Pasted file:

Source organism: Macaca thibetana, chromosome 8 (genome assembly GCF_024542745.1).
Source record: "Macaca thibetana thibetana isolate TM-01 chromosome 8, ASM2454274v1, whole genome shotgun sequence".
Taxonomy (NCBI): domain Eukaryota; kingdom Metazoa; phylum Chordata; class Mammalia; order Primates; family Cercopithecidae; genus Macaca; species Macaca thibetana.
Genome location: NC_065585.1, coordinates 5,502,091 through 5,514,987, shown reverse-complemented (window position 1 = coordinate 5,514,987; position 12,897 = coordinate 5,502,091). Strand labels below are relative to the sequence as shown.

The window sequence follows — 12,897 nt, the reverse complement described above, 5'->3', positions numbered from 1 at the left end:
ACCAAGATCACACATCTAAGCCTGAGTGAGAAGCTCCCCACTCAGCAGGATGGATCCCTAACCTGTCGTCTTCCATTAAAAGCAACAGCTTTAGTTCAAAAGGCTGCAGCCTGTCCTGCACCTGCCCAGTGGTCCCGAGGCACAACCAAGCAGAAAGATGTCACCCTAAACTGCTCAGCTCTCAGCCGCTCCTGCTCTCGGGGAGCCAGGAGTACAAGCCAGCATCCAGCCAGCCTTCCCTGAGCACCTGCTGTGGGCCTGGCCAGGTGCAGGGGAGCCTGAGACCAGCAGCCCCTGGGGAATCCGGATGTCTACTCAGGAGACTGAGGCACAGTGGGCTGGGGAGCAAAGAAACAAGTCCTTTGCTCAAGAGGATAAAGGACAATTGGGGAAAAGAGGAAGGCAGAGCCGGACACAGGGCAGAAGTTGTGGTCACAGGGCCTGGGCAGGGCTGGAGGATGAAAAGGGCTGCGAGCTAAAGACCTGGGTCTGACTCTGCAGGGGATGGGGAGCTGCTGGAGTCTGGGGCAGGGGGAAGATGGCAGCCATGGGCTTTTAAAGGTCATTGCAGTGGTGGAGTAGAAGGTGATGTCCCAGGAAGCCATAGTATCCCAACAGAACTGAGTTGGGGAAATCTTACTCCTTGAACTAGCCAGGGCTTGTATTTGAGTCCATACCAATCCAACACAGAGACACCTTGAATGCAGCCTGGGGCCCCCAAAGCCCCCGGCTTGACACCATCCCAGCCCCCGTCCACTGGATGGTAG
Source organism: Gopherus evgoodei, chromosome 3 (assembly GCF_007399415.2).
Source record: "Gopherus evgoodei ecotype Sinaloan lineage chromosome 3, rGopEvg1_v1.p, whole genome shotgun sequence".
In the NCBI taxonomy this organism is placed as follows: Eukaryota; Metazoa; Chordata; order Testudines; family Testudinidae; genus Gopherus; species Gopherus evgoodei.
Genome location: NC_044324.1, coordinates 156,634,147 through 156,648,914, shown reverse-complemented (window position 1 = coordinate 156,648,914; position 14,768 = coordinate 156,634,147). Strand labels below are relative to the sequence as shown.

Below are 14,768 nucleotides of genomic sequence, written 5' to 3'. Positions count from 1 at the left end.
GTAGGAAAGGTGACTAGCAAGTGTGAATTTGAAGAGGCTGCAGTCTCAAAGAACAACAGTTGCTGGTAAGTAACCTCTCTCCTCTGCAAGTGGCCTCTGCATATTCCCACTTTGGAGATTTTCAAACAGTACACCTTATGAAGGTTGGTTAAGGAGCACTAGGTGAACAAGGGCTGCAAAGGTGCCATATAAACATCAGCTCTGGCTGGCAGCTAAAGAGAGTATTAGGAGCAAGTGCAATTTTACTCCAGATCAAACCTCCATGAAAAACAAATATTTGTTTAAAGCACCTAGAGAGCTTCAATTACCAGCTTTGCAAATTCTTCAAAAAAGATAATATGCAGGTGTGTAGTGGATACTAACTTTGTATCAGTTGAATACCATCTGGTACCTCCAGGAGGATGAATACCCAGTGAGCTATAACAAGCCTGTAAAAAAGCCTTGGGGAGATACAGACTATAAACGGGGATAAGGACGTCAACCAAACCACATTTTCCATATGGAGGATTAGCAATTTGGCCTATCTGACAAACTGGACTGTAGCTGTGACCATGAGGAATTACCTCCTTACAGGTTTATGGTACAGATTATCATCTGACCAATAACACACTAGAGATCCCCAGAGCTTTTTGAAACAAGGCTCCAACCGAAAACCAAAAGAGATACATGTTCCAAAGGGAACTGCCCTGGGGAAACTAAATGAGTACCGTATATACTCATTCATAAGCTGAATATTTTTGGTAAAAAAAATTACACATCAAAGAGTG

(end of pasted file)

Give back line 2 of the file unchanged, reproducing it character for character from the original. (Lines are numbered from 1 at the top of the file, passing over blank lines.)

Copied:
Source record: "Macaca thibetana thibetana isolate TM-01 chromosome 8, ASM2454274v1, whole genome shotgun sequence".